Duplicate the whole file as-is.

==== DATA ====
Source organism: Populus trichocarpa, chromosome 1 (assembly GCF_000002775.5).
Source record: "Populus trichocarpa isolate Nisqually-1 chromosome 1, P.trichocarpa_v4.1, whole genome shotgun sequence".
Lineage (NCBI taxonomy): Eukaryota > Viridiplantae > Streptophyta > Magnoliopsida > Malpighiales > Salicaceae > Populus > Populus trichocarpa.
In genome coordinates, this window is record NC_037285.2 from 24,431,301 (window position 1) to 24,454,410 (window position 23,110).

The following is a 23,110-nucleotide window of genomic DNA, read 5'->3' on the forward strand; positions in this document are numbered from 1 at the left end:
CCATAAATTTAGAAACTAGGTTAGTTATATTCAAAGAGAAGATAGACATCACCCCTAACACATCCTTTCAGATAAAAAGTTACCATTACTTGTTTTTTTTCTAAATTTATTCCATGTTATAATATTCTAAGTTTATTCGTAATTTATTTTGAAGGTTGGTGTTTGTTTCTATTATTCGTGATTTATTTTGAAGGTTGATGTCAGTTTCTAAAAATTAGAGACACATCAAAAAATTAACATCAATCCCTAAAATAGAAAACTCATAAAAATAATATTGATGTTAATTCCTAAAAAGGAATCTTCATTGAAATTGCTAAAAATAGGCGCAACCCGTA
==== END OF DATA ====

Source organism: Populus trichocarpa, chromosome 1 (assembly GCF_000002775.5).
Source record: "Populus trichocarpa isolate Nisqually-1 chromosome 1, P.trichocarpa_v4.1, whole genome shotgun sequence".
Lineage (NCBI taxonomy): Eukaryota > Viridiplantae > Streptophyta > Magnoliopsida > Malpighiales > Salicaceae > Populus > Populus trichocarpa.
In genome coordinates, this window is record NC_037285.2 from 24,431,301 (window position 1) to 24,454,410 (window position 23,110).

The following is a 23,110-nucleotide window of genomic DNA, read 5'->3' on the forward strand; positions in this document are numbered from 1 at the left end:
CCATAAATTTAGAAACTAGGTTAGTTATATTCAAAGAGAAGATAGACATCACCCCTAACACATCCTTTCAGATAAAAAGTTACCATTACTTGTTTTTTTTCTAAATTTATTCCATGTTATAATATTCTAAGTTTATTCGTAATTTATTTTGAAGGTTGGTGTTTGTTTCTATTATTCGTGATTTATTTTGAAGGTTGATGTCAGTTTCTAAAAATTAGAGACACATCAAAAAATTAACATCAATCCCTAAAATAGAAAACTCATAAAAATAATATTGATGTTAATTCCTAAAAAGGAATCTTCATTGAAATTGCTAAAAATAGGCGCAACCCGTA